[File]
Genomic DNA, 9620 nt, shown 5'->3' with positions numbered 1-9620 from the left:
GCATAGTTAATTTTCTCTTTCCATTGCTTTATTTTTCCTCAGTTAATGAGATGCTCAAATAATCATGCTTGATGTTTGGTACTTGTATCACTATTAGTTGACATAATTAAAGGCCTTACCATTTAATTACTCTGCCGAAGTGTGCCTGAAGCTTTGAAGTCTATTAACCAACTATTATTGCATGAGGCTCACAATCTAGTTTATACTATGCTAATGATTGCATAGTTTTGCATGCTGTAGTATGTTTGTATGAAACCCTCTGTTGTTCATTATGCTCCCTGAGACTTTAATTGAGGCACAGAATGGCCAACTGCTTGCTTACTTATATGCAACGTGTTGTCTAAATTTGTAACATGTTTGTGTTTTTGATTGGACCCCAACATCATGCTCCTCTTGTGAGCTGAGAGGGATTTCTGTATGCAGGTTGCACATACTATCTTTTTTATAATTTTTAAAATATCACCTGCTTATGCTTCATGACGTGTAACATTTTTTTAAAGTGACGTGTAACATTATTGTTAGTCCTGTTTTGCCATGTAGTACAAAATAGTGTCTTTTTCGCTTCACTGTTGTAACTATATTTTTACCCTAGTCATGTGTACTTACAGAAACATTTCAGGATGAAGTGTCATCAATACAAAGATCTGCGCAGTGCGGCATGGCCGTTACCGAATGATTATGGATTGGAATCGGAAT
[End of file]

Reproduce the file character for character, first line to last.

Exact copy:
Genomic DNA, 9620 nt, shown 5'->3' with positions numbered 1-9620 from the left:
GCATAGTTAATTTTCTCTTTCCATTGCTTTATTTTTCCTCAGTTAATGAGATGCTCAAATAATCATGCTTGATGTTTGGTACTTGTATCACTATTAGTTGACATAATTAAAGGCCTTACCATTTAATTACTCTGCCGAAGTGTGCCTGAAGCTTTGAAGTCTATTAACCAACTATTATTGCATGAGGCTCACAATCTAGTTTATACTATGCTAATGATTGCATAGTTTTGCATGCTGTAGTATGTTTGTATGAAACCCTCTGTTGTTCATTATGCTCCCTGAGACTTTAATTGAGGCACAGAATGGCCAACTGCTTGCTTACTTATATGCAACGTGTTGTCTAAATTTGTAACATGTTTGTGTTTTTGATTGGACCCCAACATCATGCTCCTCTTGTGAGCTGAGAGGGATTTCTGTATGCAGGTTGCACATACTATCTTTTTTATAATTTTTAAAATATCACCTGCTTATGCTTCATGACGTGTAACATTTTTTTAAAGTGACGTGTAACATTATTGTTAGTCCTGTTTTGCCATGTAGTACAAAATAGTGTCTTTTTCGCTTCACTGTTGTAACTATATTTTTACCCTAGTCATGTGTACTTACAGAAACATTTCAGGATGAAGTGTCATCAATACAAAGATCTGCGCAGTGCGGCATGGCCGTTACCGAATGATTATGGATTGGAATCGGAAT